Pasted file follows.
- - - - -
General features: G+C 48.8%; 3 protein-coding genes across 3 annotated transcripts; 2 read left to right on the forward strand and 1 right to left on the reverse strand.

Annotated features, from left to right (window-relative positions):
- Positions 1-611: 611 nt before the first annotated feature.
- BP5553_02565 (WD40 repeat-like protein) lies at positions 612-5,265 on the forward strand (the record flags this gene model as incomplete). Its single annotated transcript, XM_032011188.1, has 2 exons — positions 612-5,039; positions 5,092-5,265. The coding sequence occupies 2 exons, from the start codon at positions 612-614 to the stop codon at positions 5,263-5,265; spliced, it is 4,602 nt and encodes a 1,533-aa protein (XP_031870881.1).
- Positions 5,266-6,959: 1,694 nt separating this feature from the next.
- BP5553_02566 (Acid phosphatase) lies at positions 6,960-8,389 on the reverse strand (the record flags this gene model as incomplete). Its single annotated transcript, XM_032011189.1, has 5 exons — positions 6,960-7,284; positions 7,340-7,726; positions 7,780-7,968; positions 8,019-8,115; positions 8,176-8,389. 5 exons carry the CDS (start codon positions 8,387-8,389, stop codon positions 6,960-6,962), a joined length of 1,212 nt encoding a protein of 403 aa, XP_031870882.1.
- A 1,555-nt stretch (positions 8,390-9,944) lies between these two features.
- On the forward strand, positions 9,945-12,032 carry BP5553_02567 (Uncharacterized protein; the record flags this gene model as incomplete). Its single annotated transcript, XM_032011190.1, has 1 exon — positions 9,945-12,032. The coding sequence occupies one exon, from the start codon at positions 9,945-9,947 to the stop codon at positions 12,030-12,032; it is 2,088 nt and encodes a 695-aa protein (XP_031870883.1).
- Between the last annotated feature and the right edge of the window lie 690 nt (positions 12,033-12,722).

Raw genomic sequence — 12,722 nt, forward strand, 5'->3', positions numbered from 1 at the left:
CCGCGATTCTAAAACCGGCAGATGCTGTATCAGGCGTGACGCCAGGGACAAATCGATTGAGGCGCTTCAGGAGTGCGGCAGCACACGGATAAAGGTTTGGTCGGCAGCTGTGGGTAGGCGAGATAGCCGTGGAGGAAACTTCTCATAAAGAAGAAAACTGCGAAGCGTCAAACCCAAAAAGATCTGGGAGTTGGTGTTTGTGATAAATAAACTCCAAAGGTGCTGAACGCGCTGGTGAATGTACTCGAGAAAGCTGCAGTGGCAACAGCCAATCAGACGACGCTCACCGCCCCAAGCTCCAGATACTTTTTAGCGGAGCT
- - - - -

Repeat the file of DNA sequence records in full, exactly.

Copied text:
General features: G+C 48.8%; 3 protein-coding genes across 3 annotated transcripts; 2 read left to right on the forward strand and 1 right to left on the reverse strand.

Annotated features, from left to right (window-relative positions):
- Positions 1-611: 611 nt before the first annotated feature.
- BP5553_02565 (WD40 repeat-like protein) lies at positions 612-5,265 on the forward strand (the record flags this gene model as incomplete). Its single annotated transcript, XM_032011188.1, has 2 exons — positions 612-5,039; positions 5,092-5,265. The coding sequence occupies 2 exons, from the start codon at positions 612-614 to the stop codon at positions 5,263-5,265; spliced, it is 4,602 nt and encodes a 1,533-aa protein (XP_031870881.1).
- Positions 5,266-6,959: 1,694 nt separating this feature from the next.
- BP5553_02566 (Acid phosphatase) lies at positions 6,960-8,389 on the reverse strand (the record flags this gene model as incomplete). Its single annotated transcript, XM_032011189.1, has 5 exons — positions 6,960-7,284; positions 7,340-7,726; positions 7,780-7,968; positions 8,019-8,115; positions 8,176-8,389. 5 exons carry the CDS (start codon positions 8,387-8,389, stop codon positions 6,960-6,962), a joined length of 1,212 nt encoding a protein of 403 aa, XP_031870882.1.
- A 1,555-nt stretch (positions 8,390-9,944) lies between these two features.
- On the forward strand, positions 9,945-12,032 carry BP5553_02567 (Uncharacterized protein; the record flags this gene model as incomplete). Its single annotated transcript, XM_032011190.1, has 1 exon — positions 9,945-12,032. The coding sequence occupies one exon, from the start codon at positions 9,945-9,947 to the stop codon at positions 12,030-12,032; it is 2,088 nt and encodes a 695-aa protein (XP_031870883.1).
- Between the last annotated feature and the right edge of the window lie 690 nt (positions 12,033-12,722).

Raw genomic sequence — 12,722 nt, forward strand, 5'->3', positions numbered from 1 at the left:
CCGCGATTCTAAAACCGGCAGATGCTGTATCAGGCGTGACGCCAGGGACAAATCGATTGAGGCGCTTCAGGAGTGCGGCAGCACACGGATAAAGGTTTGGTCGGCAGCTGTGGGTAGGCGAGATAGCCGTGGAGGAAACTTCTCATAAAGAAGAAAACTGCGAAGCGTCAAACCCAAAAAGATCTGGGAGTTGGTGTTTGTGATAAATAAACTCCAAAGGTGCTGAACGCGCTGGTGAATGTACTCGAGAAAGCTGCAGTGGCAACAGCCAATCAGACGACGCTCACCGCCCCAAGCTCCAGATACTTTTTAGCGGAGCT